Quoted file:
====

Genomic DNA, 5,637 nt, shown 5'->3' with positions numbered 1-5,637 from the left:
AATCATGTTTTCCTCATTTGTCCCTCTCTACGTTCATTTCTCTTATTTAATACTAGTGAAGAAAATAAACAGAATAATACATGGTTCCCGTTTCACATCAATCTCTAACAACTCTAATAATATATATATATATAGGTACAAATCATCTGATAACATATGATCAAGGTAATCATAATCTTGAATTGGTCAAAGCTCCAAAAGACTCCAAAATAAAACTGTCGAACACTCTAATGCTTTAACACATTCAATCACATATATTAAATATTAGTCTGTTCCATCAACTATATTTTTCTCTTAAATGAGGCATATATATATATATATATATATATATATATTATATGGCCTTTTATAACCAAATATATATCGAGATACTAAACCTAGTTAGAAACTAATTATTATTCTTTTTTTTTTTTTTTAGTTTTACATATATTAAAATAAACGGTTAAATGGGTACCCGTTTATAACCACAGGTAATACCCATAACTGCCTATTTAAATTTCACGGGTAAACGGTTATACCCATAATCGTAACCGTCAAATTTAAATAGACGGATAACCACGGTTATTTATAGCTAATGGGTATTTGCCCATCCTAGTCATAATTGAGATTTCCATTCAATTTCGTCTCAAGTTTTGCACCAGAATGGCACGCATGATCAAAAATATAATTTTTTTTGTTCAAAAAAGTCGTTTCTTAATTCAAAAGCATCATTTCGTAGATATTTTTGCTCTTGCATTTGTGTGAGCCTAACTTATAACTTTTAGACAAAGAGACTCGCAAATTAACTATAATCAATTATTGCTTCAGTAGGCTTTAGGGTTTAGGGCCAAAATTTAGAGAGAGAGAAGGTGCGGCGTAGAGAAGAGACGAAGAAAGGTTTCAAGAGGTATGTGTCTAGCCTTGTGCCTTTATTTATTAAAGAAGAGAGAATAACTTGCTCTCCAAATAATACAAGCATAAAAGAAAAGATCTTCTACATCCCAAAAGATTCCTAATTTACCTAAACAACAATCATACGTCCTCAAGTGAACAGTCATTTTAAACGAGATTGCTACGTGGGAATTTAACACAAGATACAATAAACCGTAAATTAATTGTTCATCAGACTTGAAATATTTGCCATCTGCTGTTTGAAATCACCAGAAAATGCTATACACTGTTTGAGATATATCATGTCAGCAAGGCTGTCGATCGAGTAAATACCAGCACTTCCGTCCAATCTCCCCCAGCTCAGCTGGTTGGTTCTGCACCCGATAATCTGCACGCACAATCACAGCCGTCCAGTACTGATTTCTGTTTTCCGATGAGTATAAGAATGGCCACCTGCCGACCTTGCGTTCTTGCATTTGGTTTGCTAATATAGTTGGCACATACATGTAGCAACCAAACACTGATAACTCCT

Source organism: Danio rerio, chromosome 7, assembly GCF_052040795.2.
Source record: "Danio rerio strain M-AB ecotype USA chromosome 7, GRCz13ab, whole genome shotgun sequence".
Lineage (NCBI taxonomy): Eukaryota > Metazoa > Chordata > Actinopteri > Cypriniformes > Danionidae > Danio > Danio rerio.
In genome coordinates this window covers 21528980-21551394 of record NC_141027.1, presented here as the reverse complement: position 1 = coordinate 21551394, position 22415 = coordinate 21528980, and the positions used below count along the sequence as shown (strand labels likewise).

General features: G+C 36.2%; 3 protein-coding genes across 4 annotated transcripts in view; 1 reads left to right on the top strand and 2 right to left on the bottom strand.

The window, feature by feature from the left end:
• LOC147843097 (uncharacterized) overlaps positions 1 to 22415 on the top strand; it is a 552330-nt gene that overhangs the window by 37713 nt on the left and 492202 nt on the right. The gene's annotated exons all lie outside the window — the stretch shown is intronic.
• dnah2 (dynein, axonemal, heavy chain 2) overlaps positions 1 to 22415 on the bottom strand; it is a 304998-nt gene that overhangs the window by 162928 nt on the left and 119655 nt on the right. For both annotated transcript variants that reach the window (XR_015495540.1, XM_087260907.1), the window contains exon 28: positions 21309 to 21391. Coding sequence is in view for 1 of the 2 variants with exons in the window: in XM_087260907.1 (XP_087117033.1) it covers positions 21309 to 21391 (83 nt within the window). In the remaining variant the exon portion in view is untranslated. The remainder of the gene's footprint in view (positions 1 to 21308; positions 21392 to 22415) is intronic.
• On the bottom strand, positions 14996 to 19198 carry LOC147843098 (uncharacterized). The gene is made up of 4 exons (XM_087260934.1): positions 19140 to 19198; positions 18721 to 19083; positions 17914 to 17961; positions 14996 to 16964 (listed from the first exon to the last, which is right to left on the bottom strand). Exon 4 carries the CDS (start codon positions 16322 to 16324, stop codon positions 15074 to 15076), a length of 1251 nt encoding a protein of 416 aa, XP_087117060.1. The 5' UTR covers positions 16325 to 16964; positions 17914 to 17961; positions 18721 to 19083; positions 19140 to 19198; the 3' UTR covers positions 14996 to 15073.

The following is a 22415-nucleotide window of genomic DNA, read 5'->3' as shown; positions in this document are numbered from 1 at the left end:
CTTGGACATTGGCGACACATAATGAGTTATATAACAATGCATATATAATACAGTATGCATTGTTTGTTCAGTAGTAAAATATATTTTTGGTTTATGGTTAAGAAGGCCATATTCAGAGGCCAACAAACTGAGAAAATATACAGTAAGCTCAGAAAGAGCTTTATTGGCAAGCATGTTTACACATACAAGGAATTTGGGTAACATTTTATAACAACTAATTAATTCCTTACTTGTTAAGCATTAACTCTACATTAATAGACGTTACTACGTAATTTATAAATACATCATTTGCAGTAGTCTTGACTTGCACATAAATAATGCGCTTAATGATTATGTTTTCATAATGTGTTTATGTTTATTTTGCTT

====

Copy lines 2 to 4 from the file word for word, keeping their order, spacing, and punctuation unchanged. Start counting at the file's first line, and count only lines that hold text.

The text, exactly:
AATCATGTTTTCCTCATTTGTCCCTCTCTACGTTCATTTCTCTTATTTAATACTAGTGAAGAAAATAAACAGAATAATACATGGTTCCCGTTTCACATCAATCTCTAACAACTCTAATAATATATATATATATAGGTACAAATCATCTGATAACATATGATCAAGGTAATCATAATCTTGAATTGGTCAAAGCTCCAAAAGACTCCAAAATAAAACTGTCGAACACTCTAATGCTTTAACACATTCAATCACATATATTAAATATTAGTCTGTTCCATCAACTATATTTTTCTCTTAAATGAGGCATATATATATATATATATATATATATATATTATATGGCCTTTTATAACCAAATATATATCGAGATACTAAACCTAGTTAGAAACTAATTATTATTCTTTTTTTTTTTTTTTAGTTTTACATATATTAAAATAAACGGTTAAATGGGTACCCGTTTATAACCACAGGTAATACCCATAACTGCCTATTTAAATTTCACGGGTAAACGGTTATACCCATAATCGTAACCGTCAAATTTAAATAGACGGATAACCACGGTTATTTATAGCTAATGGGTATTTGCCCATCCTAGTCATAATTGAGATTTCCATTCAATTTCGTCTCAAGTTTTGCACCAGAATGGCACGCATGATCAAAAATATAATTTTTTTTGTTCAAAAAAGTCGTTTCTTAATTCAAAAGCATCATTTCGTAGATATTTTTGCTCTTGCATTTGTGTGAGCCTAACTTATAACTTTTAGACAAAGAGACTCGCAAATTAACTATAATCAATTATTGCTTCAGTAGGCTTTAGGGTTTAGGGCCAAAATTTAGAGAGAGAGAAGGTGCGGCGTAGAGAAGAGACGAAGAAAGGTTTCAAGAGGTATGTGTCTAGCCTTGTGCCTTTATTTATTAAAGAAGAGAGAATAACTTGCTCTCCAAATAATACAAGCATAAAAGAAAAGATCTTCTACATCCCAAAAGATTCCTAATTTACCTAAACAACAATCATACGTCCTCAAGTGAACAGTCATTTTAAACGAGATTGCTACGTGGGAATTTAACACAAGATACAATAAACCGTAAATTAATTGTTCATCAGACTTGAAATATTTGCCATCTGCTGTTTGAAATCACCAGAAAATGCTATACACTGTTTGAGATATATCATGTCAGCAAGGCTGTCGATCGAGTAAATACCAGCACTTCCGTCCAATCTCCCCCAGCTCAGCTGGTTGGTTCTGCACCCGATAATCTGCACGCACAATCACAGCCGTCCAGTACTGATTTCTGTTTTCCGATGAGTATAAGAATGGCCACCTGCCGACCTTGCGTTCTTGCATTTGGTTTGCTAATATAGTTGGCACATACATGTAGCAACCAAACACTGATAACTCCT

Source organism: Danio rerio, chromosome 7, assembly GCF_052040795.2.
Source record: "Danio rerio strain M-AB ecotype USA chromosome 7, GRCz13ab, whole genome shotgun sequence".